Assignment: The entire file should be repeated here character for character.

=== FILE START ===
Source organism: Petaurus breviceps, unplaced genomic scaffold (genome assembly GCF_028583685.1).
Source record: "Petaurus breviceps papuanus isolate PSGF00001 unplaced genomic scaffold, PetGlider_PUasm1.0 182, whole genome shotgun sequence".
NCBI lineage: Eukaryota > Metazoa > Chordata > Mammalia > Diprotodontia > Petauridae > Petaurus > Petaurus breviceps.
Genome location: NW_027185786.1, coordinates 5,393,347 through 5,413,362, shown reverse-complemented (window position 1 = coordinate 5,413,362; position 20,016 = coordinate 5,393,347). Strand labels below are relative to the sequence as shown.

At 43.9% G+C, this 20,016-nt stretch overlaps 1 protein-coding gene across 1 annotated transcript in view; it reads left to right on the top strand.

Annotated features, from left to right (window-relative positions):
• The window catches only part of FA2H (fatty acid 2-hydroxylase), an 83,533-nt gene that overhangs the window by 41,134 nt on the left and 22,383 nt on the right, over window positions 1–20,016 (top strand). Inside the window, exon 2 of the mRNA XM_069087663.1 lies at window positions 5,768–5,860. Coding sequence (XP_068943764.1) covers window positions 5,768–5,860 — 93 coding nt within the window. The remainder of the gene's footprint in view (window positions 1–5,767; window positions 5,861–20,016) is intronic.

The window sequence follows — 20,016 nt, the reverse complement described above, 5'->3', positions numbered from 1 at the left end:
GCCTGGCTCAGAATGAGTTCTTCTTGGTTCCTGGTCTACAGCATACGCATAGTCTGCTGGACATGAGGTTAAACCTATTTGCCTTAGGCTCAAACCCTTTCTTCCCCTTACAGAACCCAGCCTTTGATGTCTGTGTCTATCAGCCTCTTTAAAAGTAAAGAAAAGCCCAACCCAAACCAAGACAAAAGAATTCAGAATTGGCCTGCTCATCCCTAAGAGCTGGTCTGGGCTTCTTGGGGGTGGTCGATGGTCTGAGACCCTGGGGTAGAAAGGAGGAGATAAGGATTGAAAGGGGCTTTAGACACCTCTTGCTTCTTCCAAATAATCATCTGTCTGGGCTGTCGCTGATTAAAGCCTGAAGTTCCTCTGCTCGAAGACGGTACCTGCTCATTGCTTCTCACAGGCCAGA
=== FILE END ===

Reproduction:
Source organism: Petaurus breviceps, unplaced genomic scaffold (genome assembly GCF_028583685.1).
Source record: "Petaurus breviceps papuanus isolate PSGF00001 unplaced genomic scaffold, PetGlider_PUasm1.0 182, whole genome shotgun sequence".
NCBI lineage: Eukaryota > Metazoa > Chordata > Mammalia > Diprotodontia > Petauridae > Petaurus > Petaurus breviceps.
Genome location: NW_027185786.1, coordinates 5,393,347 through 5,413,362, shown reverse-complemented (window position 1 = coordinate 5,413,362; position 20,016 = coordinate 5,393,347). Strand labels below are relative to the sequence as shown.

At 43.9% G+C, this 20,016-nt stretch overlaps 1 protein-coding gene across 1 annotated transcript in view; it reads left to right on the top strand.

Annotated features, from left to right (window-relative positions):
• The window catches only part of FA2H (fatty acid 2-hydroxylase), an 83,533-nt gene that overhangs the window by 41,134 nt on the left and 22,383 nt on the right, over window positions 1–20,016 (top strand). Inside the window, exon 2 of the mRNA XM_069087663.1 lies at window positions 5,768–5,860. Coding sequence (XP_068943764.1) covers window positions 5,768–5,860 — 93 coding nt within the window. The remainder of the gene's footprint in view (window positions 1–5,767; window positions 5,861–20,016) is intronic.

The window sequence follows — 20,016 nt, the reverse complement described above, 5'->3', positions numbered from 1 at the left end:
GCCTGGCTCAGAATGAGTTCTTCTTGGTTCCTGGTCTACAGCATACGCATAGTCTGCTGGACATGAGGTTAAACCTATTTGCCTTAGGCTCAAACCCTTTCTTCCCCTTACAGAACCCAGCCTTTGATGTCTGTGTCTATCAGCCTCTTTAAAAGTAAAGAAAAGCCCAACCCAAACCAAGACAAAAGAATTCAGAATTGGCCTGCTCATCCCTAAGAGCTGGTCTGGGCTTCTTGGGGGTGGTCGATGGTCTGAGACCCTGGGGTAGAAAGGAGGAGATAAGGATTGAAAGGGGCTTTAGACACCTCTTGCTTCTTCCAAATAATCATCTGTCTGGGCTGTCGCTGATTAAAGCCTGAAGTTCCTCTGCTCGAAGACGGTACCTGCTCATTGCTTCTCACAGGCCAGA